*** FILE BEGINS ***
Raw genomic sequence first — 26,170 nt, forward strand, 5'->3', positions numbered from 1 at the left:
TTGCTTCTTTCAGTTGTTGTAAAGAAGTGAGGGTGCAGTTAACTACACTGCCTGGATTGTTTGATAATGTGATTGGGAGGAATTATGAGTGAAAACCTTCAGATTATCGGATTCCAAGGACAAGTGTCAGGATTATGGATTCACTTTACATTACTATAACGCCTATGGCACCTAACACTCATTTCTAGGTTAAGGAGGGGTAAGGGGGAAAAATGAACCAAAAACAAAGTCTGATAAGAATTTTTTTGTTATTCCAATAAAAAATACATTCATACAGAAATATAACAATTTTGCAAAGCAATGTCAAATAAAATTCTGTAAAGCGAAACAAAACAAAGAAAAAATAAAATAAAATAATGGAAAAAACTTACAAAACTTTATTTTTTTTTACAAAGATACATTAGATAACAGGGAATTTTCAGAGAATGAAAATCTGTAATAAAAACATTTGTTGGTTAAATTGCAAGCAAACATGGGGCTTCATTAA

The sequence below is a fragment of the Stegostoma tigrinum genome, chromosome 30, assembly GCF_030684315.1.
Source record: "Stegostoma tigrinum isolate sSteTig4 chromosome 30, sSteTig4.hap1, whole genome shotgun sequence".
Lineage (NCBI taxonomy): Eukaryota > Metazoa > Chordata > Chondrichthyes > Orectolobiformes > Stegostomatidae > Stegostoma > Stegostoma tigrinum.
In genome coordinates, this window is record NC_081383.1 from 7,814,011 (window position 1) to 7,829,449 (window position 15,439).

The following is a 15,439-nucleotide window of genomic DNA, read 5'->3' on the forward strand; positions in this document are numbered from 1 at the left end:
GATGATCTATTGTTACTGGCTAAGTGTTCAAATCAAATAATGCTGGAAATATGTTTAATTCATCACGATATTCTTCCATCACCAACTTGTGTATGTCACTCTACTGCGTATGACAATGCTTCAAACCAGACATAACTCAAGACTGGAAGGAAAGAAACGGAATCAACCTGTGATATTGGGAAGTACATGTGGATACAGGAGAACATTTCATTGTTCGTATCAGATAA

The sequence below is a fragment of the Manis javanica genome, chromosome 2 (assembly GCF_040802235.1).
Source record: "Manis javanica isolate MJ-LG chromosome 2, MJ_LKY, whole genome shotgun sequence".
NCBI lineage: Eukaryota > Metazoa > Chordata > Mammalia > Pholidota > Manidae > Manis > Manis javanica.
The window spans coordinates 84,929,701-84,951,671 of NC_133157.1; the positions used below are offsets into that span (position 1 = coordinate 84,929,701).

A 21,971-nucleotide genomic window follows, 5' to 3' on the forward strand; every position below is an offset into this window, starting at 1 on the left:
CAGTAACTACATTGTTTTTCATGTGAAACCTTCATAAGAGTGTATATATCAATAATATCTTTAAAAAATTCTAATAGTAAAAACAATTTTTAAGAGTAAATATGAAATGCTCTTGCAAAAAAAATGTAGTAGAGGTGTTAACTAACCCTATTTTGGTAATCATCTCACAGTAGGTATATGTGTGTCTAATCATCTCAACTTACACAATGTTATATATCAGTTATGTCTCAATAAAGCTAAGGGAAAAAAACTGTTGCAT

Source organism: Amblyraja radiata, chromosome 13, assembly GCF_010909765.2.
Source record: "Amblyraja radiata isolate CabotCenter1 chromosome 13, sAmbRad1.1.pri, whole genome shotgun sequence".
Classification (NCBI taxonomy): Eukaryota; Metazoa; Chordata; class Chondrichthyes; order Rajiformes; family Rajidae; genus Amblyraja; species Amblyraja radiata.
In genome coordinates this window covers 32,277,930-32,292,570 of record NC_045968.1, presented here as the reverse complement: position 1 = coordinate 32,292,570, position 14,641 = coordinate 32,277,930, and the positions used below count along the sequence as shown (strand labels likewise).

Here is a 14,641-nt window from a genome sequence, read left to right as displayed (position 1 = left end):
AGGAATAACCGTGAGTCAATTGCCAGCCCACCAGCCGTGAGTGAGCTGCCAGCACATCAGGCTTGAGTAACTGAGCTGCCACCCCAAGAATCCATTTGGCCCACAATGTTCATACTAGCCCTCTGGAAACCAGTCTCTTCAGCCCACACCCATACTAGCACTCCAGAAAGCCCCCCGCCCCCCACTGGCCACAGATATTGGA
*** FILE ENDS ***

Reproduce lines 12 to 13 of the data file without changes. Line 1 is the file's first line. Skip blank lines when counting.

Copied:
The window spans coordinates 84,929,701-84,951,671 of NC_133157.1; the positions used below are offsets into that span (position 1 = coordinate 84,929,701).

A 21,971-nucleotide genomic window follows, 5' to 3' on the forward strand; every position below is an offset into this window, starting at 1 on the left: